c. Add the last column of the table. The expected value μ = 2 3 2 3 . You lose, on average, about 67 cents each time you play the game so you do not come out ahead.

Try It 4.6

Suppose you play a game with a spinner. You play each game by spinning the spinner once. P(red) = 2 5 2 5 , P(blue) = 2 5 2 5 , and P(green) = 1 5 1 5 . If you land on red, you pay $10. If you land on blue, you don't pay or win anything. If you land on green, you win $10. Complete the following expected value table.

x P(x)
Red 20 5 20 5
Blue 2 5 2 5
Green 10
Table 4.11

Like data, probability distributions have standard deviations. To calculate the standard deviation (σ) of a probability distribution, find each deviation from its expected value, square it, multiply it by its probability, add the products, and take the square root. To understand how to do the calculation, look at the table for the number of days per week a men's soccer team plays soccer. To find the standard deviation, add the entries in the column labeled (xμ)2P(x) and take the square root.

x P(x) x*P(x) (xμ)2P(x)
0 0.2 (0)(0.2) = 0 (0 – 1.1)2(0.2) = 0.242
1 0.5 (1)(0.5) = 0.5 (1 – 1.1)2(0.5) = 0.005
2 0.3 (2)(0.3) = 0.6 (2 – 1.1)2(0.3) = 0.243
Table 4.12

Add the last column in the table. 0.242 + 0.005 + 0.243 = 0.490. The standard deviation is the square root of 0.49, or σ = 0.49 0.49 = 0.7

Generally for probability distributions, we use a calculator or a computer to calculate μ and σ to reduce roundoff error. For some probability distributions, there are short-cut formulas for calculating μ and σ.

Example 4.7

Toss a fair, six-sided die twice. Let X = the number of faces that show an even number. Construct a table like Table 4.11 and calculate the mean μ and standard deviation σ of X.

Solution 4.7

Tossing one fair six-sided die twice has the same sample space as tossing two fair six-sided dice. The sample space has 36 outcomes:

(1, 1)(1, 2)(1, 3)(1, 4)(1, 5)(1, 6)
(2, 1)(2, 2)(2, 3)(2, 4)(2, 5)(2, 6)
(3, 1)(3, 2)(3, 3)(3, 4)(3, 5)(3, 6)
(4, 1)(4, 2)(4, 3)(4, 4)(4, 5)(4, 6)
(5, 1)(5, 2)(5, 3)(5, 4)(5, 5)(5, 6)
(6, 1)(6, 2)(6, 3)(6, 4)(6, 5)(6, 6)
Table 4.13

Use the sample space to complete the following table:

x P(x) xP(x) (xμ)2 P(x)
0 9 36 9 36 0 (0 – 1)2 9 36 9 36 = 9 36 9 36
1 18 36 18 36 18 36 18 36 (1 – 1)2 18 36 18 36 = 0
2 9 36 9 36 18 36 18 36 (1 – 1)2 9 36 9 36 = 9 36 9 36
Table 4.14 Calculating μ and σ.

Add the values in the third column to find the expected value: μ = 36 36 36 36 = 1. Use this value to complete the fourth column.

Add the values in the fourth column and take the square root of the sum: σ = 1836 1836 ≈ 0.7071.

Example 4.8

On May 11, 2013 at 9:30 PM, the probability that moderate seismic activity (one moderate earthquake) would occur in the next 48 hours in Iran was about 21.42%. Suppose you make a bet that a moderate earthquake will occur in Iran during this period. If you win the bet, you win $50. If you lose the bet, you pay $20. Let X = the amount of profit from a bet.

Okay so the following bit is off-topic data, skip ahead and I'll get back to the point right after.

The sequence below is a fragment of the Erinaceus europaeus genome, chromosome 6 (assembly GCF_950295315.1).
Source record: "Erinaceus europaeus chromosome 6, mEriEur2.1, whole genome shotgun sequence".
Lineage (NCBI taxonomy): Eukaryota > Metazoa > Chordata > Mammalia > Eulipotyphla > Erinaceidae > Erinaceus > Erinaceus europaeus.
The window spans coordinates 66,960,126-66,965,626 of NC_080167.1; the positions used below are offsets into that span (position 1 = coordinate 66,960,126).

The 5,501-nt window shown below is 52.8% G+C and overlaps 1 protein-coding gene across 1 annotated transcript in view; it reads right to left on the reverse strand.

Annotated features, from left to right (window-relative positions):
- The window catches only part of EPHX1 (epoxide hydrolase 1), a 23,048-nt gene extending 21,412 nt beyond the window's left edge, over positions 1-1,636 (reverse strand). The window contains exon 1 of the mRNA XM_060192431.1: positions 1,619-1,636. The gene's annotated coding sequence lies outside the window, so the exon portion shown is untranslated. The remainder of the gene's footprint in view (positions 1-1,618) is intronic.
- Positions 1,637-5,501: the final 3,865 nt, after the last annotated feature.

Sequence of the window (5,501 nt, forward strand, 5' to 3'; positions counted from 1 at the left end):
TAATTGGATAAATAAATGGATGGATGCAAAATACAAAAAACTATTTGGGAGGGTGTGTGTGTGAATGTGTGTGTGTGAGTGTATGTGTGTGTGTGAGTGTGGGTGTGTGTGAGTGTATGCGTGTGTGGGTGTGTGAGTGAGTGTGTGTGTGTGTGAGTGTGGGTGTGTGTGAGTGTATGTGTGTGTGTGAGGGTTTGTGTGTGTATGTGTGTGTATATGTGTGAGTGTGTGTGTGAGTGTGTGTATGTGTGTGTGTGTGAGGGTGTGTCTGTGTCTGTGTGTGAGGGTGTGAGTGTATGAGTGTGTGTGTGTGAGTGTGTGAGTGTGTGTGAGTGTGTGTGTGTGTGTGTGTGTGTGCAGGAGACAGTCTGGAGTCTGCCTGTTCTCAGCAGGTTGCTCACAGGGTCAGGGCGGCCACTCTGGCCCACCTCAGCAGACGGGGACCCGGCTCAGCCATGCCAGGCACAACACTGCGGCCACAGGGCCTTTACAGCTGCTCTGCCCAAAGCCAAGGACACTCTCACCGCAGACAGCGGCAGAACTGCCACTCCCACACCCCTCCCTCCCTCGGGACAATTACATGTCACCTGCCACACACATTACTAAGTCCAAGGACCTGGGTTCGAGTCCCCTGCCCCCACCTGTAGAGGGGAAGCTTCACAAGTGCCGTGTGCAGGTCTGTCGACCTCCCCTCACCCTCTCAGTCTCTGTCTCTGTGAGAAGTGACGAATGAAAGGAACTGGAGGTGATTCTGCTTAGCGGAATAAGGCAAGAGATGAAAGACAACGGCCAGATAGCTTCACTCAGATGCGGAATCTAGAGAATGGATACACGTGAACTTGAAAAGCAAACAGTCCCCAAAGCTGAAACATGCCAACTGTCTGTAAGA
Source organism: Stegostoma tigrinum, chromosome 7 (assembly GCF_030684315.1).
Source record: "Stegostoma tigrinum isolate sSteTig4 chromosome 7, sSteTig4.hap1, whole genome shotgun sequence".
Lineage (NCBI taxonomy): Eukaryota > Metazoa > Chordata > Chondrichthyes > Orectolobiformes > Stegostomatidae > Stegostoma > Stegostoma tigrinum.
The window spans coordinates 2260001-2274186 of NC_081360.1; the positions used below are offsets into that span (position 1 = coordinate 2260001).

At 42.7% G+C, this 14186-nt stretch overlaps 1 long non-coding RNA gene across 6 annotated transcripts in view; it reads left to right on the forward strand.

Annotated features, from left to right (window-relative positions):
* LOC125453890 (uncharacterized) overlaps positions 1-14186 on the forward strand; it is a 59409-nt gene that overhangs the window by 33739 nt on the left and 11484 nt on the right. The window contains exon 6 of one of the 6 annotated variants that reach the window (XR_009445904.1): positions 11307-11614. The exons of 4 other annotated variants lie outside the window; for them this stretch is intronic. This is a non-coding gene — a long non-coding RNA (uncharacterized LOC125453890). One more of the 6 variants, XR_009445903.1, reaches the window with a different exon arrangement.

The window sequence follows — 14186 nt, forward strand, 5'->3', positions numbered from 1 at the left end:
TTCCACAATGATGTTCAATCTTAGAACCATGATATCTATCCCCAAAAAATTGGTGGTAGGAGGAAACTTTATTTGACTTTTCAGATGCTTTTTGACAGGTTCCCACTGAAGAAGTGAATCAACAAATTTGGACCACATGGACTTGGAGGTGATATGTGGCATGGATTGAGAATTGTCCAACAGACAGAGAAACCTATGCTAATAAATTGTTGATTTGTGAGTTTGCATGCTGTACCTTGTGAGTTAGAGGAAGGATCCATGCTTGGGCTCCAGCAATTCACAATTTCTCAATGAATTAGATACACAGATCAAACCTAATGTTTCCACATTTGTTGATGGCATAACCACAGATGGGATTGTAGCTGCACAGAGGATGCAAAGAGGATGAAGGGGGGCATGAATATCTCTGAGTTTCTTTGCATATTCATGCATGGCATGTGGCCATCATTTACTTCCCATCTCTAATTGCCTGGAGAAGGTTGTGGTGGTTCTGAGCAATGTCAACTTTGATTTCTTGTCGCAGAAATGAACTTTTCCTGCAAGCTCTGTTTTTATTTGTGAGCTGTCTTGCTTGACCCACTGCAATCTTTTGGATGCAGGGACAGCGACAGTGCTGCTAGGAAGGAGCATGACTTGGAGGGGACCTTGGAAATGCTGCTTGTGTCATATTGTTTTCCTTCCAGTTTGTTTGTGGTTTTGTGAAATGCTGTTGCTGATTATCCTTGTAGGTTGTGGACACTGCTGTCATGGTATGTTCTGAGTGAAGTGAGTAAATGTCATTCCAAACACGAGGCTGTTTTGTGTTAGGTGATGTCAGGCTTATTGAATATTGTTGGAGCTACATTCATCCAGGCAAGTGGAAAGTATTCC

P(win) = P(one moderate earthquake will occur) = 21.42%

P(loss) = P(one moderate earthquake will not occur) = 100% – 21.42%

If you bet many times, will you come out ahead? Explain your answer in a complete sentence using numbers. What is the standard deviation of X? Construct a table similar to Table 4.12 and Table 4.13 to help you answer these questions.

Solution 4.8
x P(x) x(Px) (xμ)2P(x)
win 50 0.2142 10.71 [50 – (–5.006)]2(0.2142) = 648.0964
loss –20 0.7858 –15.716 [–20 – (–5.006)]2(0.7858) = 176.6636
Table 4.15

Mean = Expected Value = 10.71 + (–15.716) = –5.006.

If you make this bet many times under the same conditions, your long term outcome will be an average loss of $5.01 per bet.

Standard Deviation =  648.0964+176.6636 28.7186 Standard Deviation =  648.0964+176.6636 28.7186

Try It 4.8

On May 11, 2013 at 9:30 PM, the probability that moderate seismic activity (one moderate earthquake) would occur in the next 48 hours in Japan was about 1.08%. As in Example 4.8, you bet that a moderate earthquake will occur in Japan during this period. If you win the bet, you win $100. If you lose the bet, you pay $10. Let X = the amount of profit from a bet. Find the mean and standard deviation of X.

Some of the more common discrete probability functions are binomial, geometric, hypergeometric, and Poisson. Most elementary courses do not cover the geometric, hypergeometric, and Poisson. Your instructor will let you know if he or she wishes to cover these distributions.

A probability distribution function is a pattern. You try to fit a probability problem into a pattern or distribution in order to perform the necessary calculations. These distributions are tools to make solving probability problems easier. Each distribution has its own special characteristics. Learning the characteristics enables you to distinguish among the different distributions.